Hay Days: Management of floodplain meadows for sustainable hay production

Bowskill, Vicky (2024). Hay Days: Management of floodplain meadows for sustainable hay production. PhD thesis The Open University.

DOI: https://doi.org/10.21954/ou.ro.00097871


Floodplain meadows can provide a sustainable, low-input agricultural crop, whilst simultaneously supporting botanical diversity of some 40 species per square metre. High nutrient inputs from flood-deposited sediments would lead to decreasing botanical diversity through competitive exclusion unless balanced by removal of nutrients via an annual hay crop and this continued management is essential to their survival.

The timing of haymaking can be contentious. Date restrictions under agri-environment schemes introduced in the 1980s delay harvest from midsummer to mid-July, aimed at protecting ground-nesting birds. Advancing seasons and increasingly unpredictable weather make the use of calendar dates for timing of land-management interventions unreliable. This study tests the use of accumulated thermal time as an alternative metric and finds that the relationship between date and thermal time has advanced by two weeks since the 1980s, which may lead to declining botanical diversity due to influences on nutrient cycling. These delayed cutting dates are also perceived to result in a crop of lower nutritional value compared to hay that is cut earlier, devaluing the crop.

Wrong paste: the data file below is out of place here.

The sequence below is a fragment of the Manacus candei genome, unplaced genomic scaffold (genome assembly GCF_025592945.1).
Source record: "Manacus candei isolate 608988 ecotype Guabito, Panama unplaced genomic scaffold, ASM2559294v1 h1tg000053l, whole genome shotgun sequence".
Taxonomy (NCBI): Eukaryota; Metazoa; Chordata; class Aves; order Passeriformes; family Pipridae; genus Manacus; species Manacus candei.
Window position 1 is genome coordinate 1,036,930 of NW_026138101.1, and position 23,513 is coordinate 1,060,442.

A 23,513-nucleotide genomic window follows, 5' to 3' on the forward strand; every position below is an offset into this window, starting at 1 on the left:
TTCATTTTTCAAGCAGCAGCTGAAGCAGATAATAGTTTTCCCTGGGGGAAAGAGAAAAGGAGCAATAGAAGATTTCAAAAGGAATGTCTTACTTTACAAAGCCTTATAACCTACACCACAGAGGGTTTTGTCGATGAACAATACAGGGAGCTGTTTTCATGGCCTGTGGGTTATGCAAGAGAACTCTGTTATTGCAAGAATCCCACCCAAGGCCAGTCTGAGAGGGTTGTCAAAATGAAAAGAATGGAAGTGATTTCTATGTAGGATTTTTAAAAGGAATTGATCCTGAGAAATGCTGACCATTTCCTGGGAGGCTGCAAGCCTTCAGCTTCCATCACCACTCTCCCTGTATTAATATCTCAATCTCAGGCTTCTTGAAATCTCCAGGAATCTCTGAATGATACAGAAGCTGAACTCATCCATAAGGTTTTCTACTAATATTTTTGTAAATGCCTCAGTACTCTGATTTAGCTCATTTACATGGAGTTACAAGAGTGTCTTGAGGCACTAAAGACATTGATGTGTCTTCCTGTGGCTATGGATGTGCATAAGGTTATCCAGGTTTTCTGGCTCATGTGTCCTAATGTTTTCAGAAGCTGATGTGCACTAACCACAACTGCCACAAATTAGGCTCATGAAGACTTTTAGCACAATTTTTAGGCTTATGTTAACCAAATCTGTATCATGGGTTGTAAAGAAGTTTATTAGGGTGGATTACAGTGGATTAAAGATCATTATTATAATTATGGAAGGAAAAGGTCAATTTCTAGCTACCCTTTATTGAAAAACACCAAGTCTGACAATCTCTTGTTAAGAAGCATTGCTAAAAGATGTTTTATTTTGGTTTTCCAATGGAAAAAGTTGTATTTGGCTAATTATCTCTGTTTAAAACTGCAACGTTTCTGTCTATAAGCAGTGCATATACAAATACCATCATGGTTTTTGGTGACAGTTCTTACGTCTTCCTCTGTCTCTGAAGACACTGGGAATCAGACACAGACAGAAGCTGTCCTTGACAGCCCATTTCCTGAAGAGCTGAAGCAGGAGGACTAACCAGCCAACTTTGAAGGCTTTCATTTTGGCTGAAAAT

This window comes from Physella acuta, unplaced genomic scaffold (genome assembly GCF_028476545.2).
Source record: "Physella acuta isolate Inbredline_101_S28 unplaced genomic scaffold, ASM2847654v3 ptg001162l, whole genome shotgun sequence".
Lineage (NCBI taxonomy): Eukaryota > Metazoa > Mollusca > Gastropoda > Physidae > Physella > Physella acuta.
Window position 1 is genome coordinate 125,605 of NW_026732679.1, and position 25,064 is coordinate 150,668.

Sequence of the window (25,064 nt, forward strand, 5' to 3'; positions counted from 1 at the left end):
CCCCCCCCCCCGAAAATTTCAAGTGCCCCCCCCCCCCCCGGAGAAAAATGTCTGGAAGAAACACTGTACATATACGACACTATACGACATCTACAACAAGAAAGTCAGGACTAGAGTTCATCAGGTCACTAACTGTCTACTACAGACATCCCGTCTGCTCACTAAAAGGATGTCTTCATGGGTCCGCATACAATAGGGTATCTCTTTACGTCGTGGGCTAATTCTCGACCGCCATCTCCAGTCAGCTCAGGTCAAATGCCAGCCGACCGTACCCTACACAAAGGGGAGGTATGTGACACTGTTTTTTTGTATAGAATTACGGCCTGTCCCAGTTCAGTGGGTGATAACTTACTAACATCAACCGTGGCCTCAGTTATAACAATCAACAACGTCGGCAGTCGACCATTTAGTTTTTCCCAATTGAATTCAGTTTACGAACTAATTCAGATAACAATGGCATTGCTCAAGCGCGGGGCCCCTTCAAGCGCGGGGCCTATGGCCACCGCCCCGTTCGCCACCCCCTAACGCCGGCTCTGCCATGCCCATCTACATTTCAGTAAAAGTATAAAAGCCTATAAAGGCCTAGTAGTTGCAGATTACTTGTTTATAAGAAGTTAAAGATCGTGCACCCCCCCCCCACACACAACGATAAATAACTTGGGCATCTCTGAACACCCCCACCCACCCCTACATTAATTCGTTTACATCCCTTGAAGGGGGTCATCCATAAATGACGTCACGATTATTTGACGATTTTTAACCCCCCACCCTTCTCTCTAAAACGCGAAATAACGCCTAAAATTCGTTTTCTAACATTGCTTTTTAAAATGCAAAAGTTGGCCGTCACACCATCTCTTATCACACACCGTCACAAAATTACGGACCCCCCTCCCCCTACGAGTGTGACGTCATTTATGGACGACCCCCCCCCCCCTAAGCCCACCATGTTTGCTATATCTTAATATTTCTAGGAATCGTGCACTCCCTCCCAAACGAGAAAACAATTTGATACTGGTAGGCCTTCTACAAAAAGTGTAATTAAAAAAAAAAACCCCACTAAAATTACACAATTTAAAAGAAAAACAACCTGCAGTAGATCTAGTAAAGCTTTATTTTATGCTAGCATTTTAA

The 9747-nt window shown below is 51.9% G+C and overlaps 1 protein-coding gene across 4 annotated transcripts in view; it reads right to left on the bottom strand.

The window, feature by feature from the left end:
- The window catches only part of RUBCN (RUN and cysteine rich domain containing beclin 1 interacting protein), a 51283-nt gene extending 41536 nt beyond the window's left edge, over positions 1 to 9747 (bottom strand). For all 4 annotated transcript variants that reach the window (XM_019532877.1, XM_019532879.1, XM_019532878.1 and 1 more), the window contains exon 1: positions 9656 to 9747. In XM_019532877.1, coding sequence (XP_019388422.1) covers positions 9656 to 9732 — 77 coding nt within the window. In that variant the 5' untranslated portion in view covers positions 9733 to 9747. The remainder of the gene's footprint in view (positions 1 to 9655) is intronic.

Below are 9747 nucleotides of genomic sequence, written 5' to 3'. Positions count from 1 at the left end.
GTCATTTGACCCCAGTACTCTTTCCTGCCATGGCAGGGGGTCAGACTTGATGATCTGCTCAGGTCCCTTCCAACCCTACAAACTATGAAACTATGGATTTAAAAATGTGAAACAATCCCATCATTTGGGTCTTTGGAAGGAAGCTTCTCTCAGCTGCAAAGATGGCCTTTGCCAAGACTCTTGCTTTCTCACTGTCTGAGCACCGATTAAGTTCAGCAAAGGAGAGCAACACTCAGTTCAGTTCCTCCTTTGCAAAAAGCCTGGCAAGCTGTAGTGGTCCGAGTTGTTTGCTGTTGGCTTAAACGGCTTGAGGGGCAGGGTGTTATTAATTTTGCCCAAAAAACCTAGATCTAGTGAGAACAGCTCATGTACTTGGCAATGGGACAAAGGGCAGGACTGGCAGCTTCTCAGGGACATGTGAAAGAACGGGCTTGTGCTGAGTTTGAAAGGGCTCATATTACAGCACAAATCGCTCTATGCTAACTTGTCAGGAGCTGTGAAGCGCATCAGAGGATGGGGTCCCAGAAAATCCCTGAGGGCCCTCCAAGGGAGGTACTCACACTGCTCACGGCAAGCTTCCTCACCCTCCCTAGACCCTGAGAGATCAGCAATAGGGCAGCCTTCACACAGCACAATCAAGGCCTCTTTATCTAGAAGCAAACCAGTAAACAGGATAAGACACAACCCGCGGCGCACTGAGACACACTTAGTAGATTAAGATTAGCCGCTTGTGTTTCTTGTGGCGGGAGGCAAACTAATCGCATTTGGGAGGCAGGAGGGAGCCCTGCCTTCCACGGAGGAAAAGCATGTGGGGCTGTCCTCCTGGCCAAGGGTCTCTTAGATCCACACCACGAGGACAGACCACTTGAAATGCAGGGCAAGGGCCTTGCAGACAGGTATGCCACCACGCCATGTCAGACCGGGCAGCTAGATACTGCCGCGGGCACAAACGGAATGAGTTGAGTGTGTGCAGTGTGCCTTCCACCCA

Limited data have been available on aboveground nutrient dynamics in floodplain systems to enable informed decision-making. This study provides data on how nutritive value changes during the growing season, demonstrating that floodplain-meadow hay with a balance of graminoids and forbs offers good broad-spectrum nutrition for most livestock. Double-cutting also presents an opportunity for nutrient removal, which can contribute to nutrient-neutrality targets. Nutrition is found to decline more slowly than in intensively produced grass hay and a second harvest in the autumn has comparable nutritive value to a midsummer cut.

A mixed methods design combines experimental field data with land-manager perspectives to ensure recommendations are practical for on-farm use. Study findings can form the basis of a decision-making framework to balance agricultural production with important environmental and socioeconomic considerations.

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